The names of some of these churches have a proper significance. In the case of Philadelphia, for instance—one of the best of the churches —the word means “brotherly love.” People suppose, and I do not say they are not correct, that the word Pergamos is significant. It means “marriage,” and here we have union with the world. That is what was the matter with Pergamos, for they held the doctrine of Balaam. Those who overcame were to eat of the hidden manna. That represents Christ, but Christ down here, in His life on earth. The blessed Lord Jesus is now in heaven, and we shall have communion with Him when we get there about the trials of this life. “I will give him of the hidden manna.” Then, again, the next promise is equally precious. I “will give him a white stone, and upon the stone a new name written, which no man knoweth save he that receiveth it.” This is very remarkable—to receive a specific name from Christ; and not only that, but a name which no one knows but he that receives it. Is there not something beautiful in that? When you think of the Lord Jesus Christ and the millions around Him, you think He cannot possibly know each one, but here we find there is a sweet and individual token which Christ gives to the faithful, one which is known only by you and Christ. The white stone was a token of approval in those days, and it is also a token of His personal knowledge. There is something very special and blessed in that. It will be very blessed in the disposition of rewards, when Jesus stands with the faithful around Him to go up and receive your reward, and to have your name confessed before the glorious multitude in heaven. What an honor, what a scene that will be! when the Lord shall stand in the midst of the throng and confess your name. But sweeter than this we have a private reward, a secret name which only we and the Savior know. Is there not something truly encouraging and blessed in such a thing?
Then we come to Thyatira. Those who study the epistles in the light of the theory that they represent church history all agree that Thyatira represents Romanism. One need hardly explain that an eye like a flame of fire illustrates a penetrating eye. “His feet are like fine brass.” That is a symbolical representation of the judgment of the Son. “I know thy works.” Here works is properly put in. There was still a great deal of activity, a great deal of service, but what else was there? “Thou sufferest the woman Jezebel, which calleth herself a prophetess, to teach and to seduce my servants to commit fornication, and to eat things sacrificed unto idols.” False teaching was permitted. In Thyatira there was a new feature; there was a remnant that feared God. There is also another feature—the Lord's coming. The Lord's coming is brought in as a hope, and something to direct the mind to. “That which ye have, hold fast till I come.” This, I need not say, is an exhortation which applies to all times, to hold fast to that which we have. Whatever we have, do not let it slip—do not be a backslider. If you have the truth, hold it fast. Then there is the promise— “He that overcometh, and keepeth my works unto the end, to him will I give power over the nations.” This is a remarkable promise. It is to share in Christ's judgment of the nations mentioned in the Second Psalm, vers. 8, 9. It refers to Christ's coming and the judgment of the world, it does not refer to Christ's coming to fetch the church which will be caught away to be with Christ before that. There is the promise that the church will come with Him, and share in the work of judging the nations. Then, again, you get the Lord's coming, but now in a different way. “And I will give him the morning star.” The morning star refers to Christ in the character of His coming and receiving the church to Himself, before He appears to the world.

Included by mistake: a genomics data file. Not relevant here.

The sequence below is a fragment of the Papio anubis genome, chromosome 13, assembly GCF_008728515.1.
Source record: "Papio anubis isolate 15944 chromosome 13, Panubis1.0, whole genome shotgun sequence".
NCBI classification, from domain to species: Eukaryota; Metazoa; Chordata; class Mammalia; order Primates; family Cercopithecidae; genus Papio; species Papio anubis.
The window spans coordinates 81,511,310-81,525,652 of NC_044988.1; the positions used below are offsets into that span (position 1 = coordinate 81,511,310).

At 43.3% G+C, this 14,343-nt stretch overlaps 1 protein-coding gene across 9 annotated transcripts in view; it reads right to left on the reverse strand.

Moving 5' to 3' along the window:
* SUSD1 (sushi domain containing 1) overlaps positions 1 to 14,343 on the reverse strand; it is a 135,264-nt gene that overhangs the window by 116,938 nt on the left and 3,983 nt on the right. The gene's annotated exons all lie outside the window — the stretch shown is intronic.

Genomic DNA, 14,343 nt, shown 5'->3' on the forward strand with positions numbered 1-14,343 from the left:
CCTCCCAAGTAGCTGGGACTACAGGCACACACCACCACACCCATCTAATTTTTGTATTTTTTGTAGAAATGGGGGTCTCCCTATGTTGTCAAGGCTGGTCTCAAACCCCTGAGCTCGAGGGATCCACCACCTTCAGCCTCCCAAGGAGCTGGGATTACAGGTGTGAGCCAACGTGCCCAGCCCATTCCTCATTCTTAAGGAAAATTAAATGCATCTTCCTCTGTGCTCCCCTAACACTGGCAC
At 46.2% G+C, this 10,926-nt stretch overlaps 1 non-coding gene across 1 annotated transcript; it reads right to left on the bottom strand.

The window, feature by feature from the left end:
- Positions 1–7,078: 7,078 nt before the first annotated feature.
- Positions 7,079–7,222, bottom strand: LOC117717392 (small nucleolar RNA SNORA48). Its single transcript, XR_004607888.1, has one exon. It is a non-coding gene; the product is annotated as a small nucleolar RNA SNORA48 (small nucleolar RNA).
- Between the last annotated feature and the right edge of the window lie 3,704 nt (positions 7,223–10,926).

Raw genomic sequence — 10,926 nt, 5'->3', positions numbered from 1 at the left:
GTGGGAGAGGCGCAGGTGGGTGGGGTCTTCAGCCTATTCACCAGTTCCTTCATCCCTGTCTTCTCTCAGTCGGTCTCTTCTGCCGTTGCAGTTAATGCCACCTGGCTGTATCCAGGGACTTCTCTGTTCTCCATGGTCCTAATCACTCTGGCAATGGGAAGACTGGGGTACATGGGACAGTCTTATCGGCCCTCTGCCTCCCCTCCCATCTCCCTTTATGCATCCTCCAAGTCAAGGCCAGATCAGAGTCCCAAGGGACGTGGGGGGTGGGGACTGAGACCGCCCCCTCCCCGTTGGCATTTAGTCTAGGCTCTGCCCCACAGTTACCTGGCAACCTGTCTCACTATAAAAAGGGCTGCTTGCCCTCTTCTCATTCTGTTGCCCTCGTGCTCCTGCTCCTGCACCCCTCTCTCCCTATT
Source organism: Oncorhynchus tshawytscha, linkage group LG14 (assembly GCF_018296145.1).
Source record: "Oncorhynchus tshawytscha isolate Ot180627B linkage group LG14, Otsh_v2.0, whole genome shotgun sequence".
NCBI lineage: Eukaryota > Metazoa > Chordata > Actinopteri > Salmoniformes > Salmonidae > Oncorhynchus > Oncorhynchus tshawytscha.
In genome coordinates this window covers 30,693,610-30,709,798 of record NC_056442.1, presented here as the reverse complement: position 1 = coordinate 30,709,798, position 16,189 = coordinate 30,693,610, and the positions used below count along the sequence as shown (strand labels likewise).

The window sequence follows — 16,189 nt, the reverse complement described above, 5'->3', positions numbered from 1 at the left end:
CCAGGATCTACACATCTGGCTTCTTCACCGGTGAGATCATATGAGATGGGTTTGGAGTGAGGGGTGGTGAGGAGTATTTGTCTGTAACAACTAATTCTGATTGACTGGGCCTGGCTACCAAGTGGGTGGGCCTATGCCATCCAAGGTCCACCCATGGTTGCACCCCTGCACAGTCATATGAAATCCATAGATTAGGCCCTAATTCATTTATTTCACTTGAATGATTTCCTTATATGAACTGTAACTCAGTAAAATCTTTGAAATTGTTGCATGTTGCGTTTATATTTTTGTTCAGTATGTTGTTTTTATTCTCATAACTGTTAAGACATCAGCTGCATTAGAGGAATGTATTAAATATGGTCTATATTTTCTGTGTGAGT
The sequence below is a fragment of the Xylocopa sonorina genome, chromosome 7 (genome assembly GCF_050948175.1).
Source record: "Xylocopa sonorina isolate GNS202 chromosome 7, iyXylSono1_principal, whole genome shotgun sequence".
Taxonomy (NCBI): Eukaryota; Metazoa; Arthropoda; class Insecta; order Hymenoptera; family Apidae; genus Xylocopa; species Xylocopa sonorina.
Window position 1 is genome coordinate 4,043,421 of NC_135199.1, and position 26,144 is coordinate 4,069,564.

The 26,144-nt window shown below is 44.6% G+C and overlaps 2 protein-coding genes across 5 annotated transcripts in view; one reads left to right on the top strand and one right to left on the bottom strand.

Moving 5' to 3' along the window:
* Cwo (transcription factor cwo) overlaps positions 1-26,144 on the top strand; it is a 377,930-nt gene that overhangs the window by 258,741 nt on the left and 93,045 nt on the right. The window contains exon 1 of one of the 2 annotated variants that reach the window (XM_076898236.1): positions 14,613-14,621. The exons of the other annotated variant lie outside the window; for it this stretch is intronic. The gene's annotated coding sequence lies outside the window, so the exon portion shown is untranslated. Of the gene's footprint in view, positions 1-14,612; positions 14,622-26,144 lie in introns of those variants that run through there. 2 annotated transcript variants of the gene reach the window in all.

I will only slightly refer to Sardis. Thyatira represents Romanism, and Sardis shows what follows. It this case there is no error of doctrine; there is formal correctness. I may appeal to you; is it not very much the state of Protestantism in general? How many there are that are not alive! There is the ecclesiastical church, but where is the life? How much deadness there is. I do not mean the individual; I do not think it refers to the individual, although it may come down to that. The Book has a very close application to everyone of us. The exhortation it gives shows Christ's perfect knowledge of our state. I will give unto every one of you, He says, according to his works. There is nothing overlooked; no fault is overlooked. Christ's knowledge is perfect, and there is blessed encouragement and promise to press on and fight the good fight of faith. E. J. T.